• The rationale for how the proposed activities will result in projects in which the students to be served are predominantly students from low-income families
  • The timeline for implementing the activities
  • The parties responsible for implementing the activities
  • The key data sources and measures demonstrating that the project is designed to predominantly serve students from low-income families

Competitive Preference Priority 3— Serving Students in Qualified Opportunity Zones. Projects designed to promote economic mobility by serving students residing or attending CTE programs in qualified opportunity zones. To meet this priority, each eligible applicant must:

  • Submit documentation that identifies at least one designated qualified opportunity zone by census tract number, as well as by the county and State
  • Describe how the project will promote economic mobility by serving students who reside, or who will attend CTE programs, in the designated qualified opportunity zone(s) identified

Invitational Priority: Spurring Investment in CTE from Qualified Opportunity Funds. Under this priority, an applicant must provide evidence that it has received or will receive financial assistance from a qualified opportunity fund under the Internal Revenue Code for a purpose directly related to its proposed project, especially for property including needed equipment and technology. In addressing this priority, an applicant must identify the qualified opportunity fund from which it has received or will receive financial assistance. Note: Financial assistance from a qualified opportunity fund could allow an eligible applicant to meet the cost sharing or matching requirement in whole or in part.

Amount: Approximately $2,800,000 is available to make up to six awards ranging from $400,000-$500,000 for a period of 36 months.

Applicants must, through cash or in-kind contributions, provide matching funds from non-Federal sources in an amount equal to not less than 50 percent of the funds provided.

Eligibility: Entities that may apply are detailed below:

Eligible entities:

  • Representatives of not less than two of the following categories of entities, one of which shall serve as the fiscal agent for the consortium: (1) An LEA or a consortium of such agencies; (2) An educational service agency serving secondary school students; (3) An area CTE school or a consortium of such schools; (4) An Indian Tribe, Tribal organization, or Tribal educational agency; (5) An IHE whose most common degree awarded is an associate degree, or a consortium of such institutions; (6) An IHE whose most common degree awarded is a bachelor’s or higher degree, or a consortium of such institutions; (7) An SEA.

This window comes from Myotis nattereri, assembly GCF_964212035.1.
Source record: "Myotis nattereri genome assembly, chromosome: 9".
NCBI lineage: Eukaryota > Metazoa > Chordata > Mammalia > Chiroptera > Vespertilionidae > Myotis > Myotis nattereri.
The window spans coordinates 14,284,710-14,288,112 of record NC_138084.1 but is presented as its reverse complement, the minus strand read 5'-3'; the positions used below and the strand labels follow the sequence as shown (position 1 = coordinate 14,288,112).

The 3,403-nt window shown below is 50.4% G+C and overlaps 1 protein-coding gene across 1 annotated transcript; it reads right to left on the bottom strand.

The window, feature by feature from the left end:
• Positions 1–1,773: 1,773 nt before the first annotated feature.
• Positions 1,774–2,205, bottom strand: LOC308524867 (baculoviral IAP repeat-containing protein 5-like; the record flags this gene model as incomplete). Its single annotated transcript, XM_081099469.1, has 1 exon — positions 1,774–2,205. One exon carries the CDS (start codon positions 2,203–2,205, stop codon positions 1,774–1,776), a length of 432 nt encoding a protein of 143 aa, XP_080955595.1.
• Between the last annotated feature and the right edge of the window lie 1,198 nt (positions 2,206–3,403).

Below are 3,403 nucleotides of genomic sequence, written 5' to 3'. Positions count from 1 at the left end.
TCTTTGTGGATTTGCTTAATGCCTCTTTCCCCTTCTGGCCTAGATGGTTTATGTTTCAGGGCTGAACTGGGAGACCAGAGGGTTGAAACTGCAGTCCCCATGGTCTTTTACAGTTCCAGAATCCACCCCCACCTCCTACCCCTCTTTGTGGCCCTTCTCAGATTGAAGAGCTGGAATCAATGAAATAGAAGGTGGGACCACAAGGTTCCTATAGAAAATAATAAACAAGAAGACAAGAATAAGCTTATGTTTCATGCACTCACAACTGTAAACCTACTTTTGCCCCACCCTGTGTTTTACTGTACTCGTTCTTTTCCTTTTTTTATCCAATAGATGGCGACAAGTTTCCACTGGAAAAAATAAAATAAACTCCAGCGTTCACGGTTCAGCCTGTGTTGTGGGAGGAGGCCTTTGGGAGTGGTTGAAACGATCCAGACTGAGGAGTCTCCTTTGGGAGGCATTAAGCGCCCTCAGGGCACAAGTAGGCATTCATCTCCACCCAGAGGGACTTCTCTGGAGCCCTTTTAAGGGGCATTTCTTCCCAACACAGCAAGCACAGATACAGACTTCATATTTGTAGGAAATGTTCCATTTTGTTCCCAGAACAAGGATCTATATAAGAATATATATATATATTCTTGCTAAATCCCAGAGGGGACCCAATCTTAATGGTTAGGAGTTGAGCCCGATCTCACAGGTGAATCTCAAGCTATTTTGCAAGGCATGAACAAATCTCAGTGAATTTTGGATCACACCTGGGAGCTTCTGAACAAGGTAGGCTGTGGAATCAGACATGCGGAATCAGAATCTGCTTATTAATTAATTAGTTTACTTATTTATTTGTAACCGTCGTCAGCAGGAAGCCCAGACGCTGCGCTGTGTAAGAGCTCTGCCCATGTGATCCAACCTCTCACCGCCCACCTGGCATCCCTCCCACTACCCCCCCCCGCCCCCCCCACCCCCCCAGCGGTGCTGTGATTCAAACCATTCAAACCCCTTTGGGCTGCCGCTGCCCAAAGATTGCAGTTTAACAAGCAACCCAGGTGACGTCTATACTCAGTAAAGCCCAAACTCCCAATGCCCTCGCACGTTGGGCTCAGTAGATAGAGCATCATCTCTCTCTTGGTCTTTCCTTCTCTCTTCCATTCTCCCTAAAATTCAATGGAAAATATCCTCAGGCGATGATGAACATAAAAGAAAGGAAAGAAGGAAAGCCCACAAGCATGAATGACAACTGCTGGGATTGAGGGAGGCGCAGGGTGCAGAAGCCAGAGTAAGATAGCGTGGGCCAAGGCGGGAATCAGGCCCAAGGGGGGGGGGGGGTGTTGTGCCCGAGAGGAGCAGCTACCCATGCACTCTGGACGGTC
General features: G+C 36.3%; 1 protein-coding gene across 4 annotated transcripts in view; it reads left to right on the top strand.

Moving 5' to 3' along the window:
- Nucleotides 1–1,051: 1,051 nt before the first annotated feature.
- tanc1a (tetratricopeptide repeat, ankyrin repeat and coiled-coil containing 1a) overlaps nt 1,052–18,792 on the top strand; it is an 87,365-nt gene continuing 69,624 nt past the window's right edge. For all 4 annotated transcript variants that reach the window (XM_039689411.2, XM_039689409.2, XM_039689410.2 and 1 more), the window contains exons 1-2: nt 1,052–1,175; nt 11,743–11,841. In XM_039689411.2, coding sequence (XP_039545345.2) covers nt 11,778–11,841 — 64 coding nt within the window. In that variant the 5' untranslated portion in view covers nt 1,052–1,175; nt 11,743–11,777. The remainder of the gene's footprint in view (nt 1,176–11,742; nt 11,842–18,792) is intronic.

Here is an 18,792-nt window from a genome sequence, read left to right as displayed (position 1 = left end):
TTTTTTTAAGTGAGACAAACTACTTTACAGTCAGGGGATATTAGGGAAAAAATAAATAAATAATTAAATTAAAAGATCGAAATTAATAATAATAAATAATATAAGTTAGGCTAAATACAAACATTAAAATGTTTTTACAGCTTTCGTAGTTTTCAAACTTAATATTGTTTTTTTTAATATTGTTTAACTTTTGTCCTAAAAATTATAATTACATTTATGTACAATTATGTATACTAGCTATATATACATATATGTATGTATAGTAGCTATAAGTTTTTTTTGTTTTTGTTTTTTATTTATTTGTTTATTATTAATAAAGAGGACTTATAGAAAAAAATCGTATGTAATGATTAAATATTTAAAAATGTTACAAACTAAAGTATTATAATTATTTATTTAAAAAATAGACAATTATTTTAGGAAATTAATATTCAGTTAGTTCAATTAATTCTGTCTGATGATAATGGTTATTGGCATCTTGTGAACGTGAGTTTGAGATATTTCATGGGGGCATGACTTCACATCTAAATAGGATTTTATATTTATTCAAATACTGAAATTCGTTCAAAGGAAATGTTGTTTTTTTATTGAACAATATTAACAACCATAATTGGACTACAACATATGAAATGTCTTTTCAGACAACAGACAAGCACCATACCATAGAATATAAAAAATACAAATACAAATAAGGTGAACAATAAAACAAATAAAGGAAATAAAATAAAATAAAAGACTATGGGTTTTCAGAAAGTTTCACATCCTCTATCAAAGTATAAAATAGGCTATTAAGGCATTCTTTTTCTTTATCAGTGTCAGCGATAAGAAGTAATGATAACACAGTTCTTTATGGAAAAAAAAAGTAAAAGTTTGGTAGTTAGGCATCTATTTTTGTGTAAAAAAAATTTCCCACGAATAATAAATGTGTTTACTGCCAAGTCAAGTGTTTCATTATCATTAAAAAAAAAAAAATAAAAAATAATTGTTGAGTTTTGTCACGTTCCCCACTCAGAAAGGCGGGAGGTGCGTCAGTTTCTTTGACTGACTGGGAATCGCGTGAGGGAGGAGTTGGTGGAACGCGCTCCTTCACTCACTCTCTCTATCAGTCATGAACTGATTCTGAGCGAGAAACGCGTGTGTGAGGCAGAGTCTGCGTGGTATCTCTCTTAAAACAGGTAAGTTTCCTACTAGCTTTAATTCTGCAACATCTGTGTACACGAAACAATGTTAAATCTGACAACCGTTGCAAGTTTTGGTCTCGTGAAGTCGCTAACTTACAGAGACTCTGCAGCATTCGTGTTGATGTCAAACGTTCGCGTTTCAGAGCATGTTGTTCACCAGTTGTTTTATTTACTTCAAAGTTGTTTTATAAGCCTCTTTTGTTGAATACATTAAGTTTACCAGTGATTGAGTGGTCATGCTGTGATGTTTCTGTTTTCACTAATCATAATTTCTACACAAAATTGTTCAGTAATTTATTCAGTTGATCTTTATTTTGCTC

• One or more business or industry representative partners, which may include representatives of local or regional businesses or industries, including industry or sector partnerships in the local area, local workforce development boards, or labor organizations.
  • One or more stakeholders, which may include (1) Parents and students; (2) Representatives of local agencies serving out-of-school youth, homeless children and youth, and at-risk youth; (3) Representatives of Indian Tribes and Tribal organizations, where applicable; (4) Representatives of minority-serving institutions, where applicable; (5) Representatives of Special Populations; (6) Representatives of adult CTE providers; or (7) Other relevant community stakeholders.

Eligible institutions:

  • A public or nonprofit private IHE that offers and will use funds provided under this title in support of CTE courses that lead to technical skill proficiency or a recognized postsecondary credential, including an industry-recognized credential, a certificate, or an associate degree
  • An LEA providing education at the postsecondary level
  • An area CTE school providing education at the postsecondary level
  • An Indian Tribe, Tribal organization, or Tribal education agency that operates a school or may be present in the State
  • A postsecondary educational institution controlled by the Bureau of Indian Education or operated by or on behalf of any Indian Tribe that is eligible to contract with the Secretary of the Interior for the administration of programs under the Indian Self-Determination and Education
  • Assistance Act or the Act of April 16, 1934
  • A Tribally controlled college or university
  • An educational service agency
  • A consortium of two or more of the entities described above

Eligible recipients:

  • An LEA (including a public charter school that operates as an LEA), an area CTE school, an educational service agency, an Indian Tribe, Tribal organization, or Tribal educational agency or a consortium
  • An eligible institution or consortium of eligible institutions

Link: https://www.grants.gov/web/grants/view-opportunity.html?oppId=314923